Will Walkouts Mean A Slowdown For Labor?

Strikes could threaten Tony Blair's bid to be Prime Minister

Jerry, a fortyish commodities trader, is fuming. A strike has shut down the London Underground, his usual commuting route. He has been pacing the pavement for more than a half-hour as one after another of London's red, doubledecker buses passes by, too crammed with passengers to stop. "Something has to give," he mutters.

But what is likely is that Londoners and other residents of Britain will be in for more inconvenience. While nothing like in the bad old days of the late 1970s, labor tensions are markedly on the rise. Public-sector workers are increasingly unhappy with government efforts to hold them to 1% to 2% annual raises, and they are angry over fat salaries paid to executives of privatized companies. Labor unrest could well play a role in what promises to be a bruising election campaign between Prime Minister John Major and Labor Party leader Tony Blair.

The Aug. 14 stoppage was the seventh one-day walkout this summer by Underground train drivers pushing for a shorter workweek. At least four more are scheduled. Similar actions are disrupting the Royal Mail, whose workers are protesting tougher work rules. "People are starting to say this inequality has gone far enough and are raising their heads above the parapet again," says Chris Proctor, spokesman for the Communications Workers Union, which represents postal employees.

The strikes are turning out to be a huge embarrassment for Blair, who until recently seemed a sure winner. He has worked hard to distance his so-called New Labor party from its traditional trade union backbone. But the strikes are playing into the hands of conservatives, who are telling the public that the unions will make a comeback under Blair. Major must call elections by next May.

Indeed, recent polls show a narrowing of the wide lead that Blair has enjoyed over Major. In the most recent poll by ICM Research and The Guardian newspaper, Labor's lead fell to 12%, from around 20% earlier in the year.

Nick Sparrow, ICM's managing director, attributes the narrowing edge to an improving economy and greater scrutiny of Labor by the public and the press. But he also notes that a large majority of respondents said strikes would be more likely under Labor than under Conservative rule.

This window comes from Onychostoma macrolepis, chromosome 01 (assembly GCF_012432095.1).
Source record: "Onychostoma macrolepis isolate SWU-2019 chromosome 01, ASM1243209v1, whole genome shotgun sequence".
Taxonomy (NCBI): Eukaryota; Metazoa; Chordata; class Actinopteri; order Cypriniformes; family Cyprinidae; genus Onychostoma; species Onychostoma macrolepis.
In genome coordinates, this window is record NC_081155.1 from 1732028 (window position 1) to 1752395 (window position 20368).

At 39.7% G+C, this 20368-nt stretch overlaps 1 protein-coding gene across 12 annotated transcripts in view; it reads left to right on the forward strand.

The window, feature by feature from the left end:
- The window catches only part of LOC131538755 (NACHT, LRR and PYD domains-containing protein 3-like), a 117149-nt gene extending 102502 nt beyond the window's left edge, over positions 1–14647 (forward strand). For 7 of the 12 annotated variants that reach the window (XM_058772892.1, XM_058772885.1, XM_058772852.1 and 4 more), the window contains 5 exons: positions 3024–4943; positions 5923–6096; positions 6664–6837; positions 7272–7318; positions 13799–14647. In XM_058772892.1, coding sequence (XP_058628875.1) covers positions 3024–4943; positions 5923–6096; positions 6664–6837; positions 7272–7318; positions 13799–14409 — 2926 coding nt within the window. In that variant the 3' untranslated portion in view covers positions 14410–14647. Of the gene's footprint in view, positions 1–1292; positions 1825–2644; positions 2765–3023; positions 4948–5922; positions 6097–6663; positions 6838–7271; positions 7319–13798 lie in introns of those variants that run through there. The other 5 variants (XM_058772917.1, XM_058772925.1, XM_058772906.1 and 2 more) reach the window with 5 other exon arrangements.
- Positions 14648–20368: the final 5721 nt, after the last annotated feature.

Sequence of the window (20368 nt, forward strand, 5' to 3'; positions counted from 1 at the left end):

So it is in Major's interest to play tough and try to associate Blair with the unrest. The walkouts coincide nicely with an ominous Conservative ad campaign that warns "New Labor, new danger," implying a Blair victory will mean a return to socialism. Major and other Tory spokesmen have relentlessly blasted Labor leadership for not condemning the strikes. Perhaps with an eye on the many potential swing voters who use commuter lines, Labor urged the train drivers to stop their job actions. But Blair himself has stayed out of the postal dispute.

The government is taking steps that could increase tensions. It is turning up the heat on the postal workers, whose membership is split over the wisdom of striking. On Aug. 5, Trade & Industry Minister Ian Lang temporarily suspended the Royal Mail's longstanding monopoly on delivery of mail costing up to one pound, opening a window for private contractors. "We are not prepared to allow industrial disputes to inconvenience consumers and businesses," said a Ministry spokesman. In other words, letter carriers were now at risk of losing their jobs to the private sector.

ON DECK. Major package carriers, such as United Parcel Service and Federal Express, declined to take immediate advantage of Lang's offer. But TNT, another big player, said it was willing to jump in if the government would permanently end the Royal Mail's monopoly. "The only way to deal with the strikes is to end the monopoly and license a second carrier," said a TNT spokesman.

Over the next few months, tensions seem bound to grow. With 3% growth expected next year and unemployment, now 7.7%, falling, union leaders see opportunity in a tighter labor market. There is also a sense, particularly among public-sector workers, that they're being left way behind as others reap the benefits of privatization and greater efficiency. Unions may also be trying to send a warning about further privatizations.

Of course, the workers' best protection would be a Blair victory, even if the smooth leader is not that far to the left of Major. But self-destruction is one of British Labor's grand traditions.

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